What I believe Jesus came to do is to enlist people into a new community, a new reality, people who are committed to mending the world, restoring the creation, being part of God’s redemptive work. The Word became flesh. Jesus came to bring heaven to earth, not to lead an escape from earth to another realm. That other realm is here, “among you” or “within you” as Jesus said. That other realm is our hope, hope to release people from the hell of warfare and anger, addiction and despair, greed and abuse.

I don’t think of another place called heaven or another place called hell. They are present realities. They are spiritual realities. At the same time, I believe that nothing in life or in death can ever separate us from the love of God. God will hold me when my mortal life is through.

One idea that makes sense to me is what C. S. Lewis said long ago in Mere Christianity. “Every time you make a choice you are turning the central part of you… into something a little different than it was before. All your life long you are slowly turning this central thing into a heavenly creature or a hellish creature: either into a creature that is in harmony with God, and with other creatures, and with itself, or else into one that is in a state of war and hatred with God, and with its fellow creatures, and with itself. To be the one kind of creature is heaven: that is, it is joy and peace and knowledge and power. To be the other means madness, horror, idiocy, rage, impotence, and eternal loneliness. Each of us at each moment is progressing to the one state or the other.”

The invitation Jesus offers us is urgent. We only need to look around us to see how urgent it is. The world is in a mess. Turn around. Change your life. Get with the program. Let the Way of Jesus shape your life, for the mending of the world, for shalom, for the new life of the kingdom of heaven. Let your light so shine before others that they may see your good works and give glory to God, and be part of God’s healing of this suffering world.

The People God Calls Blessed

These seemed good thoughts to share in a time when we have had enough of criticism and shrill disagreement, and need to remember who we are and are called to be, beyond all definitions, affiliations and ideologies. Words fail. And we have had too many words. We need embodied love. Though it is silent, its speech is heard louder than words. Only love can heal us.

This blessing below was written by Ruth Burgess of the Iona Community in Scotland.

If I’m reading it right (in Matthew 25:34-46)
the people God calls blessed
are the ones who
feed the hungry
welcome the stranger
befriend those in trouble
care for those in pain.

Not a word about
who or what they do or don’t believe in,
only a description of how they live their lives.

So I ask a blessing, God,
on my friends
who cannot
or do not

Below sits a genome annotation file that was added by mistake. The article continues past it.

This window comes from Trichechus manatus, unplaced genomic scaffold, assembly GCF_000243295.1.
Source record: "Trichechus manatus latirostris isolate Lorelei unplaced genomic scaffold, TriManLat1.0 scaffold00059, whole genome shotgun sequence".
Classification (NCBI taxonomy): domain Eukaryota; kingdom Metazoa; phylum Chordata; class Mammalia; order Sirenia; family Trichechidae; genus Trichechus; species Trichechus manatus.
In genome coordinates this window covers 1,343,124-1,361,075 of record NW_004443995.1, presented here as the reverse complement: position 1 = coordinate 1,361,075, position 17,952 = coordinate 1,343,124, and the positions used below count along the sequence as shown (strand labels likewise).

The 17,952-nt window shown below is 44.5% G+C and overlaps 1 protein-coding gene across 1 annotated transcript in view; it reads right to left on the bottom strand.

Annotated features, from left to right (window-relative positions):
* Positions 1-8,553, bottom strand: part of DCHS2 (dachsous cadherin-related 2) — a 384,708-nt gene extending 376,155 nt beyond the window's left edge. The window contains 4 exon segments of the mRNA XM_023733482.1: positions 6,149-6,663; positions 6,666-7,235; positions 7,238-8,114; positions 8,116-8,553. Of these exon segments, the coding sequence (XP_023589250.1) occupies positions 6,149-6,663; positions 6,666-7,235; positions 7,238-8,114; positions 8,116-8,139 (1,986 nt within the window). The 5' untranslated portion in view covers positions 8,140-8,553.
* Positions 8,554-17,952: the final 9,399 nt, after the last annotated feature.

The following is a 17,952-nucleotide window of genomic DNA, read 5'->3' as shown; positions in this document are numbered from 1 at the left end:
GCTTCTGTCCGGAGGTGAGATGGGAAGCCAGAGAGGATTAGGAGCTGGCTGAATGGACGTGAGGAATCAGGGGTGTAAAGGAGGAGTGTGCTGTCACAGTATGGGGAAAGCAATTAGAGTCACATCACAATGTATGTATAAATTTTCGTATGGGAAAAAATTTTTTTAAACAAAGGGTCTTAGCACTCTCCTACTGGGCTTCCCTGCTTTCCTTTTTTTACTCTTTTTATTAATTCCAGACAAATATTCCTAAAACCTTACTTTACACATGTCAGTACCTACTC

believe in you.
A blessing that they are not expecting
yet one which they will recognize.
A blessing of joy, integrity and justice,
a blessing of love and life.

A Christian Witness in Partisan Times

Last week I had our church secretary send out a letter from Harold Delhagen, the leader of the Synod of the Northeast of the Presbyterian Church USA. Harold wrote an open letter to members of Presbyterian churches in our region, reflecting on President Trump’s disdainful and condescending manner of speaking about people from certain countries that he considers inferior and from where he would prefer people not immigrate to the US. I wrote a short cover letter in which I asked people to pray for the president, our nation, and ourselves as we seek to bear witness to Christian character in the face of the President’s dismissal of people he seems to believe are below him. My observation was that is not a Christian attitude or position.

I received an anonymous letter in the mail today which mistakes my attempt to provide Christian guidance and theological reflection for what the writer of the letter called “serving as a shill for the left.” (By the way, the writer used the Irish spelling of my last name in addressing the letter — “Prendergast,” which is always fun to see! My ancestors somehow lost that spelling when they crossed the ocean.)

Anyway, the letter reminds me of a time when I was living in Iowa and I preached a pro-life sermon in which I expressed my gratitude that the state legislature of Iowa had taken a stand against the death penalty. My sermon was organized around the pro-life teachings of the Bible. All one of the elderly gentlemen in the congregation could hear was a partisan argument, and said to me as he left the sanctuary, “Well, I see you’re taking your sermon material from the Des Moines Register!”

I am not, as the anonymous writer of the letter stated, “a mouthpiece for the Democratic party.” I seek to provide a Christian analysis of the political and social issues of the day. And, truth be told, my comments about the president are nowhere near as harsh as those of the good old conservative columnists, George Will and David Brooks, both of whom write political columns. I seek to encourage spiritual reflection on the world around us.

Neither were my remarks as critical as the pronouncements of Old Testament prophets, Amos, Isaiah, Jeremiah, Hosea and company, all of whom were unstinting critics of the kings of Israel. In the old days (I’m talking roughly Renaissance era) there was a tradition of literature that was expressed in a document called the “Mirror for Magistrates.” This was a collection of cautionary tales for earthly rulers who were encouraged to look in the mirror and see their faults, and be warned to improve their lives.

It may be the Mr. Trump is not so much racist as he is an arrogant, privileged elitist who is so unaware of and insensitive to ordinary people that he just doesn’t know any better than to speak with contempt of people that our Christian Scriptures remind us are our brothers and sisters, fellow humans made in God’s image, and who are worthy of our respect. I pray that, even at the old age he has reached, Mr. Trump might learn some humility and wisdom.